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„I joined the EPLF in 1986. I was 13 when I was recruited. Before I was recruited, I helped my mother at home. My village is distant from the towns, fighters come and go from my village. I didn’tknow anything…. They (the fighters) found me at Adi Kefelet, my mother’s village. There, they came at night and took us. There were Ethiopian soldiers (army) in that village. In fact, I went there to escape the recruitment. The Ethiopian army saw them (the fighters) but they kept quiet. Maybe they were afraid. On our way to Shelalo, on foot, we met the Ethiopian army. The fighters left us (the recruitees) in a valley and confronted the Ethiopian army. The intention of the Ethiopian army was to take us, the recruitees, but they failed. Some of them were wounded, others died and the rest went away. There were so many of us. We were from the two villages of Adi Kefelet and Adi Gebray. Our journey was on foot up to a village, near the Sudanese border. From there, we travelled on (lorries) trucks. Because it was our first time for such a long journey and there were battles everywhere, we were afraid. There were some who managed to escape. They would bring us food but we had bread (injera) which we had taken from our village. When we gathered outside of our village, our parents came and brought some bread to each of us. Even the fighters gave us biscuits. My parents came and asked them to give me back because I was too young. The fighters said, ‚don’t worry, [s]he will grow up there.“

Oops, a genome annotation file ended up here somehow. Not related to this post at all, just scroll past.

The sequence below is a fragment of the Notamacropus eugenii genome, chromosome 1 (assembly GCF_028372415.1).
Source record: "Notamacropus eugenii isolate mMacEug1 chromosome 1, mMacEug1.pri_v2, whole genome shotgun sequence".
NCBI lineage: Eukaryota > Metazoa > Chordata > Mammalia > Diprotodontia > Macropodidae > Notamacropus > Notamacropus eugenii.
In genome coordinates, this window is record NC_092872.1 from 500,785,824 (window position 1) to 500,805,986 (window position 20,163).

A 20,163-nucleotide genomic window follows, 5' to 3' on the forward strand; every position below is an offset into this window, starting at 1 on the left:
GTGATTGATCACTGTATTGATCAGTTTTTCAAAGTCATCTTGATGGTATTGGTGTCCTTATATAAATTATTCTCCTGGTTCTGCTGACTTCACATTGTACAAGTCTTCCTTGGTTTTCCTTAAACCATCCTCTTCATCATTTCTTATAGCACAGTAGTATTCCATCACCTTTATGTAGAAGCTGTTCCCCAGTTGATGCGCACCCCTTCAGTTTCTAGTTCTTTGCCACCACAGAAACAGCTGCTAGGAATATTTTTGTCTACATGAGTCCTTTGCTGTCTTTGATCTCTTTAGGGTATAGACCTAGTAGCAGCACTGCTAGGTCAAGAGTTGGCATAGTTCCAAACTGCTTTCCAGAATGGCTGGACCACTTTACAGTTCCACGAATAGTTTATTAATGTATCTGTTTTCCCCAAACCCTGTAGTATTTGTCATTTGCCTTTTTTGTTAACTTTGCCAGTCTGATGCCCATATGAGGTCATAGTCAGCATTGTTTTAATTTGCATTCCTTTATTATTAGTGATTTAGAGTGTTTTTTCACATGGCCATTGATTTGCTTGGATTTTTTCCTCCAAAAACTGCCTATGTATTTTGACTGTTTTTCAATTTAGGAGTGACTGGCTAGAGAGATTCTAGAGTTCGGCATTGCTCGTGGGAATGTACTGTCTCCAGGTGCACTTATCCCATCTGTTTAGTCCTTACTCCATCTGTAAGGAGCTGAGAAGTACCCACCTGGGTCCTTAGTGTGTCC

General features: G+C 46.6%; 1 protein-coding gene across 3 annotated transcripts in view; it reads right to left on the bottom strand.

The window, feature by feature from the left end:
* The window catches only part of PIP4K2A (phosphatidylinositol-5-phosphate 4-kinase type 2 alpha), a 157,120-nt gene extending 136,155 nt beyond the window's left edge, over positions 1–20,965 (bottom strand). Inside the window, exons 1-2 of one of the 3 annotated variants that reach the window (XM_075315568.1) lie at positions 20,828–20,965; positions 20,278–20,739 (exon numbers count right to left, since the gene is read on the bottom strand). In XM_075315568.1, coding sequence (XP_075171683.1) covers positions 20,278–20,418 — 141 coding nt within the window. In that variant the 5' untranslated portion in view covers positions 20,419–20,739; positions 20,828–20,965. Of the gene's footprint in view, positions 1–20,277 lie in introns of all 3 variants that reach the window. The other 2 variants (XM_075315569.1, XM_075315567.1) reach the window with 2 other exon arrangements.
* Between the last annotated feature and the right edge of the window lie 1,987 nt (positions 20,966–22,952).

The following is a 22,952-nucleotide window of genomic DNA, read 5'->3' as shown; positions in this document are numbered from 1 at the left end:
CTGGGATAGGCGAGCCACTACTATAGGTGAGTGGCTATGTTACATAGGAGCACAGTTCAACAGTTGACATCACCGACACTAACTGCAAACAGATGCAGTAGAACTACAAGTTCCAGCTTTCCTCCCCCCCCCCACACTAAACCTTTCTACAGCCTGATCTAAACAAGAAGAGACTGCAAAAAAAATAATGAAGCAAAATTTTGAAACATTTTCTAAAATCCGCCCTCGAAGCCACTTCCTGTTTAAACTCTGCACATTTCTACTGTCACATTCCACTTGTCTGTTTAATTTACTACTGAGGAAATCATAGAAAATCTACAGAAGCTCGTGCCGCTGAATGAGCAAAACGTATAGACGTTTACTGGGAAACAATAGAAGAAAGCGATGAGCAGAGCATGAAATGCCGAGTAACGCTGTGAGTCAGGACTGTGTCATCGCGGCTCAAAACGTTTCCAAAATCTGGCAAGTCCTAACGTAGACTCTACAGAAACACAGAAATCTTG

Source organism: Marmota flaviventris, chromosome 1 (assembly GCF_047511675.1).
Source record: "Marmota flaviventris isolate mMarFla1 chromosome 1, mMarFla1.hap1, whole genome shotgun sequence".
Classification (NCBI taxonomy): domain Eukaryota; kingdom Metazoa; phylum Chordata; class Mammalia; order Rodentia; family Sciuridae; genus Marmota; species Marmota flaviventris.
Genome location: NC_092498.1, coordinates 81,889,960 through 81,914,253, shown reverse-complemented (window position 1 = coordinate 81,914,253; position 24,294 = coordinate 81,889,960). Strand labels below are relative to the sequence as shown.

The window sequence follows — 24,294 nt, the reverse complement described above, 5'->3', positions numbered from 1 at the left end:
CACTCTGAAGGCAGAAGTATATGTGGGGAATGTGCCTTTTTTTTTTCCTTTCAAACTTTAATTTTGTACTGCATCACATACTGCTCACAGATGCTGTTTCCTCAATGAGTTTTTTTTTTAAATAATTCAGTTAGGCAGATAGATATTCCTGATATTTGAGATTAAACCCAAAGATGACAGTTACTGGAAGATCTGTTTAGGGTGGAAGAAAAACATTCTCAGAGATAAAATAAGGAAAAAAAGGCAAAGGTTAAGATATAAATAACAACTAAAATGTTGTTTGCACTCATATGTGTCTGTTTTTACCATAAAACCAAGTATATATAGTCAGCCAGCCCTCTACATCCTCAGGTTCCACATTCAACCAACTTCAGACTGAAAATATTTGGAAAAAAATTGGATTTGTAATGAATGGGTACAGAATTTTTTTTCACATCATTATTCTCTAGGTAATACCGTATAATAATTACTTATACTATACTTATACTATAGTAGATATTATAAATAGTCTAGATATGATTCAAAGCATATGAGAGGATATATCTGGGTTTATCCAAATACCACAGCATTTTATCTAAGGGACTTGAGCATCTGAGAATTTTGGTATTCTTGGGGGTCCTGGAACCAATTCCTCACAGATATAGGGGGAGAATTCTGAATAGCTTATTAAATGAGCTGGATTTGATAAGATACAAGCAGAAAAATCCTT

Dieses Interview führte Quehl im Mai/Juni 1998 mit der männlichen Person „L.H.K.”.

  • Quehl, Hartmut: Kämpferinnen und Kämpfer im eritreischen Unabhängigkeitskrieg 1961-1991 – Faktoren der Diversivität und der Kohärenz – Eine historische Untersuchung zur Alltags- und Sozialgeschichte des Krieges. Band 2, 2.1.8. Formen von Zwang. Felsberg, 2005, S. 52.

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